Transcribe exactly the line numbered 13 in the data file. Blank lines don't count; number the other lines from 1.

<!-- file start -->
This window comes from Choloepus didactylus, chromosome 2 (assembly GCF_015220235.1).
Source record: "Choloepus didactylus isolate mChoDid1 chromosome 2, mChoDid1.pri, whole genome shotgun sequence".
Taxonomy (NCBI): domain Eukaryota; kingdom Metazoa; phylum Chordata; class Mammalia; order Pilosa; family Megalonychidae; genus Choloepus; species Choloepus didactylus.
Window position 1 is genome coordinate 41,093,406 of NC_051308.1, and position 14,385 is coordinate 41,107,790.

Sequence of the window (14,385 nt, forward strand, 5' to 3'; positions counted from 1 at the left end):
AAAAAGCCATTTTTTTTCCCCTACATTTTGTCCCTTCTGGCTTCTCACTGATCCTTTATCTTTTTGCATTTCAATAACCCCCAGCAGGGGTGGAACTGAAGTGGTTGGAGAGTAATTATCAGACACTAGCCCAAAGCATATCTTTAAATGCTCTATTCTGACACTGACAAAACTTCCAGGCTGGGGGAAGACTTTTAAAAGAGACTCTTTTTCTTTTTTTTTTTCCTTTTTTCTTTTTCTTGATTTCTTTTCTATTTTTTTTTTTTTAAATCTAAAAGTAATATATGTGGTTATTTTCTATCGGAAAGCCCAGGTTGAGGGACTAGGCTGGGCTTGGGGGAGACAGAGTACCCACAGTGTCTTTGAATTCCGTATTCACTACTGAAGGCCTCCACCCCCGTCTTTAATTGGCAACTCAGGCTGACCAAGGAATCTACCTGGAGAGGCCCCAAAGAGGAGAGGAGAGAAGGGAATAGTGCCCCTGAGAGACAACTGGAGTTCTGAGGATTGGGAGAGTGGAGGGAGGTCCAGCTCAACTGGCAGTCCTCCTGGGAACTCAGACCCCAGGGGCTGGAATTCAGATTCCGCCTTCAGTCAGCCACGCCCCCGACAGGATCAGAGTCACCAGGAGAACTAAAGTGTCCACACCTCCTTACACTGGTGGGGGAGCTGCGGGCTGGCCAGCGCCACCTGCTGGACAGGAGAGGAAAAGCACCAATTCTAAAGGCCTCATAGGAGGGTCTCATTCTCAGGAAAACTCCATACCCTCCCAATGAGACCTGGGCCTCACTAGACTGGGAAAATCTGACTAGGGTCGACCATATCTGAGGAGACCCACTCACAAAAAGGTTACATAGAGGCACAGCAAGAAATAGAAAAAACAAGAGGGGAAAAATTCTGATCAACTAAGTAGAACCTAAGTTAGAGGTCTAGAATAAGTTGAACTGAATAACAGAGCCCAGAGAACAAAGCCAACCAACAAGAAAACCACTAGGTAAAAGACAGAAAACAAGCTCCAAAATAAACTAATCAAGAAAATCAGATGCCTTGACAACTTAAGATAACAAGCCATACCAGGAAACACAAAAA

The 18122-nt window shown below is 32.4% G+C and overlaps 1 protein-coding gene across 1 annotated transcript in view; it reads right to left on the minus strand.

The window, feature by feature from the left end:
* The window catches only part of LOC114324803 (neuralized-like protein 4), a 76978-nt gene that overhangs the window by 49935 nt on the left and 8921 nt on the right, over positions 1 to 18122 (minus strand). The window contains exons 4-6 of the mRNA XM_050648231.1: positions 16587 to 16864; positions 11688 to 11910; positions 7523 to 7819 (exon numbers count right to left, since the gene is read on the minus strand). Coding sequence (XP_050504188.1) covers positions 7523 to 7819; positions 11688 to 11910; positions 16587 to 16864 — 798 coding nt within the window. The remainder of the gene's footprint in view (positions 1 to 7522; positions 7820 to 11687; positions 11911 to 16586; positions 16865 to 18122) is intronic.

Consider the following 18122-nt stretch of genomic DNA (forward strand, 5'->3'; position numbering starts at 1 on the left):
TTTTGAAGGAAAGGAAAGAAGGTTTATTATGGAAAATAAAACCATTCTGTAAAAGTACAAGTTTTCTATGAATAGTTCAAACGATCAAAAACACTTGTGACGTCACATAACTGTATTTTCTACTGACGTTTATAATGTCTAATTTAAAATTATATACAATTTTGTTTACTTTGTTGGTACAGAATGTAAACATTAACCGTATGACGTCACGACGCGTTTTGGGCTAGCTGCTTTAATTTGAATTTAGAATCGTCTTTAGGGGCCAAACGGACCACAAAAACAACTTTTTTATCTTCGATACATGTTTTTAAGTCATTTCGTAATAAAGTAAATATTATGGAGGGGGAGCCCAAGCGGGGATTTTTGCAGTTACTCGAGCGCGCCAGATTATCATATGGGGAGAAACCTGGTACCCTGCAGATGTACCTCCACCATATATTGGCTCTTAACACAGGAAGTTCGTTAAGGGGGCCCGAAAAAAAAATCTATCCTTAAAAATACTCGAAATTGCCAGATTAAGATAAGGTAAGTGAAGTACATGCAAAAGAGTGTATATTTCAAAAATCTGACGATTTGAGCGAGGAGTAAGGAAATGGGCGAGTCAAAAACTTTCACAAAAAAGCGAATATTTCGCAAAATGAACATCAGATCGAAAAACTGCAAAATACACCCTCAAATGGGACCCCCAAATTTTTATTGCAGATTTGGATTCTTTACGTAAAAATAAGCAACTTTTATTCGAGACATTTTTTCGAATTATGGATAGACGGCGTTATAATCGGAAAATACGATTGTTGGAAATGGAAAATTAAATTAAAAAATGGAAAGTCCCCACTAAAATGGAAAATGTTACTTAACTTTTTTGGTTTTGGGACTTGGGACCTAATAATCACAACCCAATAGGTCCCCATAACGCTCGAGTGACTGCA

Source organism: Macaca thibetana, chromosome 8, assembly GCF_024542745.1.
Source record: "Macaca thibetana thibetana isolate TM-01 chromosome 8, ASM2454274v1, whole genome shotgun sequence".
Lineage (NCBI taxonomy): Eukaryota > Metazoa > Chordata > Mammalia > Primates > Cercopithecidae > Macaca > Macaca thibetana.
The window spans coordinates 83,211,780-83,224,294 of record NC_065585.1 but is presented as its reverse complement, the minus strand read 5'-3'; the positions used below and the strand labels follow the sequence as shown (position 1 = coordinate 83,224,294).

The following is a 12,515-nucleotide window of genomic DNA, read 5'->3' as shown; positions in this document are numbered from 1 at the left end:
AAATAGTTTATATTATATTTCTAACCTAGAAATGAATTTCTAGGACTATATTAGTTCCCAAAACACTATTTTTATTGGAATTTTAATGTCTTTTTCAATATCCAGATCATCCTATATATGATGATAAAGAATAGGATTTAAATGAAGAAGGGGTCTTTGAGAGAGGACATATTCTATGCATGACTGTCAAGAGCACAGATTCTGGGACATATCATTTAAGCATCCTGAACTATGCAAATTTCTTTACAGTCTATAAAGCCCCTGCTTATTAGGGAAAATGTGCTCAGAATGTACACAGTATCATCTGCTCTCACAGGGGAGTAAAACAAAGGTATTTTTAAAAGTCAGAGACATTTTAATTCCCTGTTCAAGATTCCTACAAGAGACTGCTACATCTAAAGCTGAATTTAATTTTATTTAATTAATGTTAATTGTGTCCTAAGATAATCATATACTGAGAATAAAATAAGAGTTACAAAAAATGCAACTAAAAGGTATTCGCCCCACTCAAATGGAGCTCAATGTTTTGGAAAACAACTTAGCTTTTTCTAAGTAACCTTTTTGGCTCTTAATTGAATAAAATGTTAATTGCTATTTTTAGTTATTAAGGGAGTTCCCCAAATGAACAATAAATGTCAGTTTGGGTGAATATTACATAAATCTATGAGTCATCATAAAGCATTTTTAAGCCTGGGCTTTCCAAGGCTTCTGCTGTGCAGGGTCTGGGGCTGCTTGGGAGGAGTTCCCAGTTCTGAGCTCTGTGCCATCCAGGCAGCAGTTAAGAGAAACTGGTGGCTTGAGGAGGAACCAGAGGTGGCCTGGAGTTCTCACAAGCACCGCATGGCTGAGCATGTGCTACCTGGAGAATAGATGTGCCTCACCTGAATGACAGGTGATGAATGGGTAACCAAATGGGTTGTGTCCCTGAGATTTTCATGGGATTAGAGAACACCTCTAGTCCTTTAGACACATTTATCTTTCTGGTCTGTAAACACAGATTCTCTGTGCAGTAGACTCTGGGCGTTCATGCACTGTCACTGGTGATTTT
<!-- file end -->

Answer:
Source record: "Macaca thibetana thibetana isolate TM-01 chromosome 8, ASM2454274v1, whole genome shotgun sequence".